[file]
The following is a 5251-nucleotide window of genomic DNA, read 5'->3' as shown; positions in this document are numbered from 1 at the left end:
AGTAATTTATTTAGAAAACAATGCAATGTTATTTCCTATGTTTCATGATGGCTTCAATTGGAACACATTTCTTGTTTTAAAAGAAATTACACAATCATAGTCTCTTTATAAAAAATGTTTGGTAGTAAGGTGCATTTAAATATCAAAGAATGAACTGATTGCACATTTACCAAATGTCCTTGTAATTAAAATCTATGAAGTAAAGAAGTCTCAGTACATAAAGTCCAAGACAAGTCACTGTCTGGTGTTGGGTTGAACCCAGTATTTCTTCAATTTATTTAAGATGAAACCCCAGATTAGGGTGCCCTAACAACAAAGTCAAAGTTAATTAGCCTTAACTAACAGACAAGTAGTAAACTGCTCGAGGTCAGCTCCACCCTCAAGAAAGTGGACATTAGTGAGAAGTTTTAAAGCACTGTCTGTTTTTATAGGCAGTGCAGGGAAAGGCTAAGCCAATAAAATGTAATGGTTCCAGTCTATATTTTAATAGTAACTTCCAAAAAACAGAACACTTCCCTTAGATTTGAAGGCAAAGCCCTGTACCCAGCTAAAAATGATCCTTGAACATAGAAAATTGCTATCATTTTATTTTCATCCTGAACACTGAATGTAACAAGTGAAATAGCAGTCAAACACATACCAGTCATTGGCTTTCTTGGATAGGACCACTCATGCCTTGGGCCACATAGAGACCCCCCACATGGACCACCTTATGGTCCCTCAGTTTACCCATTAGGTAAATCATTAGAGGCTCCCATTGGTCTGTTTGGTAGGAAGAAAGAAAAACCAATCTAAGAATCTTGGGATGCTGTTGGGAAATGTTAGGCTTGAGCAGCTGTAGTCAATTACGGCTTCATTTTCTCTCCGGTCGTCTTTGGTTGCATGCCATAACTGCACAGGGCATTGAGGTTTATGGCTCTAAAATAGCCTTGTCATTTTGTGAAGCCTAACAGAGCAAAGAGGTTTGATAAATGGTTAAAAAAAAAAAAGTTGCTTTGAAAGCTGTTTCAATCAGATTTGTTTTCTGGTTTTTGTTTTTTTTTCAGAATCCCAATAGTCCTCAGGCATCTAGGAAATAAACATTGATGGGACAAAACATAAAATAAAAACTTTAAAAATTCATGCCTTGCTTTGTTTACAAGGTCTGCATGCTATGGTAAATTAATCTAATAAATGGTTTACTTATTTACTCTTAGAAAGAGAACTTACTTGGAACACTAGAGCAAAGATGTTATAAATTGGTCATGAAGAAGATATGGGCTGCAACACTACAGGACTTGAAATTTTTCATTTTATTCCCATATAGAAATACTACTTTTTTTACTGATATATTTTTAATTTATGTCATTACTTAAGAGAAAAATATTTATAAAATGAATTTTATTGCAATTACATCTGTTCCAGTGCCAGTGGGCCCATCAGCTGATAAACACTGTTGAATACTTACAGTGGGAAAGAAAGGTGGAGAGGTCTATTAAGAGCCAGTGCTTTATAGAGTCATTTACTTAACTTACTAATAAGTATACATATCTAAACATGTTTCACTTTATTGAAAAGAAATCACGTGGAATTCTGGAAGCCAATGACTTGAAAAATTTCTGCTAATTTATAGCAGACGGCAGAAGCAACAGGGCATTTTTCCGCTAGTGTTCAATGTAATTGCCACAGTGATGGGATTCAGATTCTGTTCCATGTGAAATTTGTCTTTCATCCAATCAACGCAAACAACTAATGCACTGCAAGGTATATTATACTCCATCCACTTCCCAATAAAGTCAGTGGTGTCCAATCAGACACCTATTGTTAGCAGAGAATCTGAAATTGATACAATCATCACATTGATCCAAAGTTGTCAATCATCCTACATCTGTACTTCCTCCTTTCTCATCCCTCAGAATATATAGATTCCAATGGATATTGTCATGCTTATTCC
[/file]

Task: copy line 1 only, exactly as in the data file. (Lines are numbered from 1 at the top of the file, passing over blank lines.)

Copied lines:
The following is a 5251-nucleotide window of genomic DNA, read 5'->3' as shown; positions in this document are numbered from 1 at the left end: